Kona

Thrift store bikepacking bike

I walked into a Goodwill store a couple weeks ago and got this Novara Bonita mountain bike for a paltry $40. I’m still amazed.

The specs as found:

  • 16″ 6061 aluminum frame
  • Hayes MX2 disc brakes
  • Manitou Trace Comp 80 fork
  • Shimano Hollowtech crank set
  • Deore/Alivo drivetrain
  • WTB SpeedShe saddle
  • WTB rims and tires

It is a women’s bike, but with my short arms and legs and long torso, it fits me better than any other bike I have owned. It has a shorter top tube and although it is spec’d as a 16″ frame, with the steep angle of the tube make it ride like a taller bike.

 

Novara Bontita bike

Changes and upgrades to date:

  • WTB SST saddle
  • Zoom adjustable handlebar stem
  • Axiom Journey Disc rack.
  • Novara trunk bag
  • Sunlite 95458 Pro Alloy Mini bell
  • Resin body/alloy cage trekkng style pedals
  • SunDING computer
  • Schwalbe Big Ben 26 x 2.15 tires
  • Mountain Mirrycle mirror
  • Greenfield kickstand
  • Klean Kanteen bottle cage

Saddle: I’ve tried a few, looking for the right level of firmness. The bike came with a women’s specific WTB saddle, which I swapped out with a Selle Royal Viper. The Viper was okay, but it was a little firm for 25 miles of bumpy gravel trail, so I’m trying a WTB SST now.

Stem: I have arthritis in my neck and it makes it difficult to look up while riding in typical “race” position. The bike has a steep angle on the top tube and a riser handlebar, so I added a Zoom adjustable stem that gives me a couple more inches of rise when set at about 45 degrees. As I mentioned, I have short arms and legs and a long torso, and the combination of frame geometry and steering gear makes a good balance of rise and reach for me. It rides well enough that I have entertained selling my Trek PDX commuter-style bike.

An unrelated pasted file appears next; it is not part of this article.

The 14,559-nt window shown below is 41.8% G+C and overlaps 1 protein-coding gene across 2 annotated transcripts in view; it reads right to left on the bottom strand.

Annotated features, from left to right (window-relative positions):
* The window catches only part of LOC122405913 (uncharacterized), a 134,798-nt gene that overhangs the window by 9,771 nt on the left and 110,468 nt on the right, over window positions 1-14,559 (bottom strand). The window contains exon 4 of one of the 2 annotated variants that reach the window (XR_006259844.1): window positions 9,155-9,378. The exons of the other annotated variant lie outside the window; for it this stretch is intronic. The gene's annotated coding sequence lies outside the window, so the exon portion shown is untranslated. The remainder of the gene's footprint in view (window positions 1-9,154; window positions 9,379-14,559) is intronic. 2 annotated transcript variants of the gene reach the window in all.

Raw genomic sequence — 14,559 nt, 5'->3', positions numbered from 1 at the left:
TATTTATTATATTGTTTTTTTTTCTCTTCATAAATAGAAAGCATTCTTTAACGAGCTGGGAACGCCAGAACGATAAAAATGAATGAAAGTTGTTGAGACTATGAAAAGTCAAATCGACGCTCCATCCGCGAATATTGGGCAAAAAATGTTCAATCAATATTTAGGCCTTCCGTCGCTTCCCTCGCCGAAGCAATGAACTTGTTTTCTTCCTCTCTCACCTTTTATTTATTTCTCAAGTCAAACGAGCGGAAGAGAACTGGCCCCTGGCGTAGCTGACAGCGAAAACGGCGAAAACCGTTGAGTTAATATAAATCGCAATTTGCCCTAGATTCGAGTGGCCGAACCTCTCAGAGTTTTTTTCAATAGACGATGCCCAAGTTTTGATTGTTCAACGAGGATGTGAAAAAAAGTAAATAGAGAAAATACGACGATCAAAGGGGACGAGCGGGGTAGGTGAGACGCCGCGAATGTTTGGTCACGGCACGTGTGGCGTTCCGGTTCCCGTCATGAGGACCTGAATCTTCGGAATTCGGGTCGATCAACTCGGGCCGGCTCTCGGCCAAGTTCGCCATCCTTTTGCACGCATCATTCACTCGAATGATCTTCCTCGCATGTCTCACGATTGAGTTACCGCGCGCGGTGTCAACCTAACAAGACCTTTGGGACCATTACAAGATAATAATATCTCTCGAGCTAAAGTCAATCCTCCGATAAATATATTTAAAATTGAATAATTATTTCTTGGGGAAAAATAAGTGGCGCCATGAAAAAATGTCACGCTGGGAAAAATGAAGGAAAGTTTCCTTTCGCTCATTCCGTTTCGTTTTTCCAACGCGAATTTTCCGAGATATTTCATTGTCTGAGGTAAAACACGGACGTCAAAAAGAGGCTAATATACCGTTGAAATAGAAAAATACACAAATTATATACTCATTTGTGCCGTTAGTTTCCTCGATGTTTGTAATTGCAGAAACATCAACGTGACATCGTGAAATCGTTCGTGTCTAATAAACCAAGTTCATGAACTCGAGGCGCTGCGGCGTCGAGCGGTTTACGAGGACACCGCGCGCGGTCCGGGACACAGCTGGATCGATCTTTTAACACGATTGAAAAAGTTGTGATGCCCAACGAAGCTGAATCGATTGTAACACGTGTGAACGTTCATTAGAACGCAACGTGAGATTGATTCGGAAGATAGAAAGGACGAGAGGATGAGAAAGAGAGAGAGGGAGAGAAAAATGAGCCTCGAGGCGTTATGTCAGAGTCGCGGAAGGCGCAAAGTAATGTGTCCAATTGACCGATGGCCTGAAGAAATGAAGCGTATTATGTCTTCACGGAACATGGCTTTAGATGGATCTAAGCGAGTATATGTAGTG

Rear rack: I need a rack for the way I use a bike. I like to run errands and have some cargo capacity. I’m not much for riding with a backpack and prefer panniers. I’d like to try some bikepacking as well. Disc brakes complicate rack mounting, with the rear caliper hardware getting in the way of the left side of the rack. I installed a Toba Roger Randonneur rack on my commuter bike, but it uses the skewer and I thought I would try another design for rough gravel and dirt travel. The Axiom Journey Disc rack uses an adjustable leg on the left side lower mount and it fit the dropout on the Novara well. The only problem with the Axiom design is that it lacks the typical lower “j” shaped pannier mounting hooks and has a notched plate. The problem is that the plate is about 8.5″ from the top of the rack where the racks with the “j” hook have about 12″ from the hook the rack top. I emailed Axiom about this and they suggested shortening the bungee cord lower mount on my panniers. This is a non answer as most panniers using a bungee cord can’t be shortened enough to make a difference. I did get a set of Hyalite LTW Panniers that have R&K mounts and they will work with the Axiom rack. The topside of the Axiom has a typical sheet aluminum deck and works with my trunk bag.

Novara trunk bag:  I got this one on eBay for $20 and has all kinds of bells and whistles. It works great for town and day trips. It does have a rain cover, but I think I would opt for a dry bag for bikepacking trips.

Bell: we ride rail trails a lot and a bell works well when passing pedestrians and other riders, especially on the more urban trails with more traffic and noise. I opted for a simple mini bell from Sunlite. It has a rotating striker so it can be adjusted for the best angle to reach with my thumb. It simply “pings” when the striker is thumbed. The mini style bells are light, cheap and mostly out of the way.

Pedals: the bike came with some Wellgo LU-206 plastic platform pedals and I swapped them with some trekking style take-offs from my Trek which have an alloy cage and resin body. I’m looking for some metal platform pedals like the Wellgo MG-1. The trekking pedals work well in motion, but they can be mean on the shins when walking the bike or sloppy stops. I’ve fallen over on my bike and had more injury from the pedals than from road rash. I’m not a fan of straps or clipless pedals. I’m not a performance rider and I want to get clear of the bike when needed.

Clipless pedals are supposed to give extra power by allowing the rider to pull on the upstroke side, but Grant Peterson claims that testing shows otherwise in his book, Just Ride. Evidently the testing shows that everyone “mashes” down on the pedals and even the experience road racers mash and don’t lift on the upstroke. Interesting stuff, given the amount of money spent on cycling shoes and pedals. I wear hiking shoes, as I might end up walking back to the car or out to a highway. It’s not unusual for me to be 12 or more miles from my car. That doesn’t take long to cover on my bike, but it’s a good long hike on foot. Walking 12+ miles in clipless shoes would be painful I think!